Saeed Ahmed, also tangled in the original Hudaibia case, was allegedly presented with a pre-prepared statement incriminating the Sharifs and told to sign it by the JIT, and repeatedly pressurized to do so. Apparently, he was detained by the JIT from morning till after taraveeh (11.30 pm) and asked intermittently to sign the statement. He too withstood the pressure and was eventually let go.
Meanwhile Tariq Shafi was allegedly threatened with 16 years behind bars if he didn’t take back the affidavit he provided to the JIT. One would assume the affidavit was favourable to the Sharifs’ version of the money trail.
These acts have put grave question marks around the behaviour and credibility of the JIT. These are not acts of investigation, but acts of intimidation and criminal behaviour. A JIT is not authorized to use strong arm tactics to obtain results of its satisfaction, but has to go with findings obtained via professional and non-partisan processes and attitude. When it becomes clear that a body has a specific aim or result in mind, and is trying to satisfy those aims by hook or by crook, it loses the very justification for its existence together with all credibility. This the JIT has accomplished quite well with these acts.
As if all this were not enough, it provided an astonishing interim report to the implementation bench on June 7, with about a hundred pages dedicated to their own complaints against mainstream media anchors/ commentators and against social media users, saying peoples comments on the JIT were hampering their work. The hundreds of pages of samples of twitter comments of various people, or translations of TV anchors’ comments they had included was staggering and perplexing. With only two to three weeks time left before they were to submit their final findings, this was what they had been researching and monitoring and spending human and financial resources on? Not only that, their brief was trying to find answers to thirteen questions, not monitoring the social or mainstream media or threatening witnesses with dire consequences unless they complied. But the act of going crying to the implementation bench with moronic complaints against the public in general was unbelievable. Not only did it earn the JIT anger of the public, but also its contempt and mirth. Twitter at least exploded with memes, with one being ‘rondu’ (crybaby).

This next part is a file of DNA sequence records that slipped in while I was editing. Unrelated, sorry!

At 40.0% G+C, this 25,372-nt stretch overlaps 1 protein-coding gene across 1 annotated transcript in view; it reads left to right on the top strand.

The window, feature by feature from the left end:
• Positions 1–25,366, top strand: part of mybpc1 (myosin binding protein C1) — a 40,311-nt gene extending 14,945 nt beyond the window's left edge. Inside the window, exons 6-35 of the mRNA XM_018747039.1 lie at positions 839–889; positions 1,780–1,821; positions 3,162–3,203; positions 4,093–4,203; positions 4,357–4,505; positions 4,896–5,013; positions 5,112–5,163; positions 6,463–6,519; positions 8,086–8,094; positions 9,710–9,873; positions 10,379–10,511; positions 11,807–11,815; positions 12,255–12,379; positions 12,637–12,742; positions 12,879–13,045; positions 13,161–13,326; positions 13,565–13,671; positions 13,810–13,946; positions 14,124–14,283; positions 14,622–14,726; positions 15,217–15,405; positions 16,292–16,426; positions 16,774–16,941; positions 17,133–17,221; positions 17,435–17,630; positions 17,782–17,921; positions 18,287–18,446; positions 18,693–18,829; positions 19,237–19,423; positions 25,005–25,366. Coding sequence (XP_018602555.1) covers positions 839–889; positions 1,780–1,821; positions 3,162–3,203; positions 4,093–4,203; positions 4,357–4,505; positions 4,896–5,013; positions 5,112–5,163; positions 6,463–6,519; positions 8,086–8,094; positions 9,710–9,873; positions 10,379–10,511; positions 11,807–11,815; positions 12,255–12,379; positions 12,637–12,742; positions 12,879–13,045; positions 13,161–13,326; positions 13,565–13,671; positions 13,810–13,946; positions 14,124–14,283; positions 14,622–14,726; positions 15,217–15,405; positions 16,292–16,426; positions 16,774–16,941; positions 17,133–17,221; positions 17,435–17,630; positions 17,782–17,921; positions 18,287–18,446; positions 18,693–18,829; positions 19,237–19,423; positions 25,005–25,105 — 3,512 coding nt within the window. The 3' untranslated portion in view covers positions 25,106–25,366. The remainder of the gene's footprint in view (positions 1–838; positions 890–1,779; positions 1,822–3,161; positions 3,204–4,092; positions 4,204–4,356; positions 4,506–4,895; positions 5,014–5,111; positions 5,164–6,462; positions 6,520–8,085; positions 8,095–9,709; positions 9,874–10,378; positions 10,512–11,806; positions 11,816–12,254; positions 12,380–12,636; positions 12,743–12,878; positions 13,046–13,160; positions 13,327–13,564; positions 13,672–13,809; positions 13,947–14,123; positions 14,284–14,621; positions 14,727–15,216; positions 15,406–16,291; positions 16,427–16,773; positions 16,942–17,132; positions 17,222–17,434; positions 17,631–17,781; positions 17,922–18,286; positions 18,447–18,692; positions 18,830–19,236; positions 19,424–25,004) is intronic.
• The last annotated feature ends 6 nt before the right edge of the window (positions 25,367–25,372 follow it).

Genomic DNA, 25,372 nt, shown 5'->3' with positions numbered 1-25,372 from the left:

This JIT is also on record as having accused the SECP of forging or tampering with data, without any proof whatsoever. The SECP has provided detailed reply with proofs that it did nothing of the sort. However, so far the JIT has not faced any consequences for any of these bizarre acts, including the one of illegal surveillance of the Prime Minister house that it has admitted to in the second interim report.
The million dollar question here is this: why is the farce of this JIT still ongoing when it has so thoroughly discredited itself, and who can be expected to take its findings seriously after all that has gone on? No one in their right mind can now be expected to rely on any findings of this body.

Pakistan - 'Toy' bomb kills six children in South Waziristan

A bomb resembling a toy killed at least six children Sunday in South Waziristan.
The bomb exploded while the children were playing with it in Speenmark village in the tribal district.
“Six children aged between six to 12 years, all boys, were killed by a toy bomb and two others wounded critically,” a local government official said. Another local security official confirmed the incident and casualties.
The origin of the bomb was unclear.
South Waziristan is also one of the seven semi-autonomous tribal areas, where the army has for more than a decade been battling militants.

#Bahawalpur - Oil tanker explodes in Pakistan, killing scores who rushed to accident scene